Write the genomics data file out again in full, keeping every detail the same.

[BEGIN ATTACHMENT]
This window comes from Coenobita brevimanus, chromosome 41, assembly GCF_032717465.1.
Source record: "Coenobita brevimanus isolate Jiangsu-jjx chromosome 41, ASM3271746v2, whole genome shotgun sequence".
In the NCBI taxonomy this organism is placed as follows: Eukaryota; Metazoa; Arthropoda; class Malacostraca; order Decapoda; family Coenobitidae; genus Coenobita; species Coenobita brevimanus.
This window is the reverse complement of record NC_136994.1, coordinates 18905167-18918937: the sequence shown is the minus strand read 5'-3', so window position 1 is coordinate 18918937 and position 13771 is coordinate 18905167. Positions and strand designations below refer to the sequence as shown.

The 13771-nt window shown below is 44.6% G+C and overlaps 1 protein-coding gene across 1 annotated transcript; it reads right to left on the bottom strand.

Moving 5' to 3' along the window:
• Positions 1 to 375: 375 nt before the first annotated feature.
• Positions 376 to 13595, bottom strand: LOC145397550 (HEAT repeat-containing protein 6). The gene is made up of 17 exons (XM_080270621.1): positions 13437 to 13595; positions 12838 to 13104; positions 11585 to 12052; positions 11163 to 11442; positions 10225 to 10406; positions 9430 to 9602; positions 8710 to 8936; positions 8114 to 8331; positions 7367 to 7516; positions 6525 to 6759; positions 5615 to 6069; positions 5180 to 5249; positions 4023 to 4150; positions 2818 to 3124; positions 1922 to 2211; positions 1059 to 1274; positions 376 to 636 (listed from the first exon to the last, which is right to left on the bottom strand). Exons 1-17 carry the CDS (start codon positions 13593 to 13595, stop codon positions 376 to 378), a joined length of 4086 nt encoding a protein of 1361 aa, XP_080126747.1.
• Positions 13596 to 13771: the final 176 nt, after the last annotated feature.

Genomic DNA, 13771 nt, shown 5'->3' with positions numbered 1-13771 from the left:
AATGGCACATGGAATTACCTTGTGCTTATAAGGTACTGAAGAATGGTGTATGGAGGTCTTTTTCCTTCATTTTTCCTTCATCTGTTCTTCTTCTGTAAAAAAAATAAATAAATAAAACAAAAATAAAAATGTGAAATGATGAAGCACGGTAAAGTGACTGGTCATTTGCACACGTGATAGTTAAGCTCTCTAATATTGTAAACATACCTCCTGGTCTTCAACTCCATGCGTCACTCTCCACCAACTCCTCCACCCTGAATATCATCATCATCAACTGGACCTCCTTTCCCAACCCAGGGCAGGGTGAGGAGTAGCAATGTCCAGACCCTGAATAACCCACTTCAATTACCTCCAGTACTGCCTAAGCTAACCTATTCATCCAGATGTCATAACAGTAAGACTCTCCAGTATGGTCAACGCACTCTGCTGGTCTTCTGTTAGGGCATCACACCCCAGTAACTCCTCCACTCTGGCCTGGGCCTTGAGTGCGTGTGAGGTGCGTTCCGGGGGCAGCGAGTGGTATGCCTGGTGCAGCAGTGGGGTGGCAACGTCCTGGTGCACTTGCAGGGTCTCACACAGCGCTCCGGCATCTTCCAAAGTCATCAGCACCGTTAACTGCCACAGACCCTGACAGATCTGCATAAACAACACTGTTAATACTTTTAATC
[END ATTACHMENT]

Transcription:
This window comes from Coenobita brevimanus, chromosome 41, assembly GCF_032717465.1.
Source record: "Coenobita brevimanus isolate Jiangsu-jjx chromosome 41, ASM3271746v2, whole genome shotgun sequence".
In the NCBI taxonomy this organism is placed as follows: Eukaryota; Metazoa; Arthropoda; class Malacostraca; order Decapoda; family Coenobitidae; genus Coenobita; species Coenobita brevimanus.
This window is the reverse complement of record NC_136994.1, coordinates 18905167-18918937: the sequence shown is the minus strand read 5'-3', so window position 1 is coordinate 18918937 and position 13771 is coordinate 18905167. Positions and strand designations below refer to the sequence as shown.

The 13771-nt window shown below is 44.6% G+C and overlaps 1 protein-coding gene across 1 annotated transcript; it reads right to left on the bottom strand.

Moving 5' to 3' along the window:
• Positions 1 to 375: 375 nt before the first annotated feature.
• Positions 376 to 13595, bottom strand: LOC145397550 (HEAT repeat-containing protein 6). The gene is made up of 17 exons (XM_080270621.1): positions 13437 to 13595; positions 12838 to 13104; positions 11585 to 12052; positions 11163 to 11442; positions 10225 to 10406; positions 9430 to 9602; positions 8710 to 8936; positions 8114 to 8331; positions 7367 to 7516; positions 6525 to 6759; positions 5615 to 6069; positions 5180 to 5249; positions 4023 to 4150; positions 2818 to 3124; positions 1922 to 2211; positions 1059 to 1274; positions 376 to 636 (listed from the first exon to the last, which is right to left on the bottom strand). Exons 1-17 carry the CDS (start codon positions 13593 to 13595, stop codon positions 376 to 378), a joined length of 4086 nt encoding a protein of 1361 aa, XP_080126747.1.
• Positions 13596 to 13771: the final 176 nt, after the last annotated feature.

Genomic DNA, 13771 nt, shown 5'->3' with positions numbered 1-13771 from the left:
AATGGCACATGGAATTACCTTGTGCTTATAAGGTACTGAAGAATGGTGTATGGAGGTCTTTTTCCTTCATTTTTCCTTCATCTGTTCTTCTTCTGTAAAAAAAATAAATAAATAAAACAAAAATAAAAATGTGAAATGATGAAGCACGGTAAAGTGACTGGTCATTTGCACACGTGATAGTTAAGCTCTCTAATATTGTAAACATACCTCCTGGTCTTCAACTCCATGCGTCACTCTCCACCAACTCCTCCACCCTGAATATCATCATCATCAACTGGACCTCCTTTCCCAACCCAGGGCAGGGTGAGGAGTAGCAATGTCCAGACCCTGAATAACCCACTTCAATTACCTCCAGTACTGCCTAAGCTAACCTATTCATCCAGATGTCATAACAGTAAGACTCTCCAGTATGGTCAACGCACTCTGCTGGTCTTCTGTTAGGGCATCACACCCCAGTAACTCCTCCACTCTGGCCTGGGCCTTGAGTGCGTGTGAGGTGCGTTCCGGGGGCAGCGAGTGGTATGCCTGGTGCAGCAGTGGGGTGGCAACGTCCTGGTGCACTTGCAGGGTCTCACACAGCGCTCCGGCATCTTCCAAAGTCATCAGCACCGTTAACTGCCACAGACCCTGACAGATCTGCATAAACAACACTGTTAATACTTTTAATC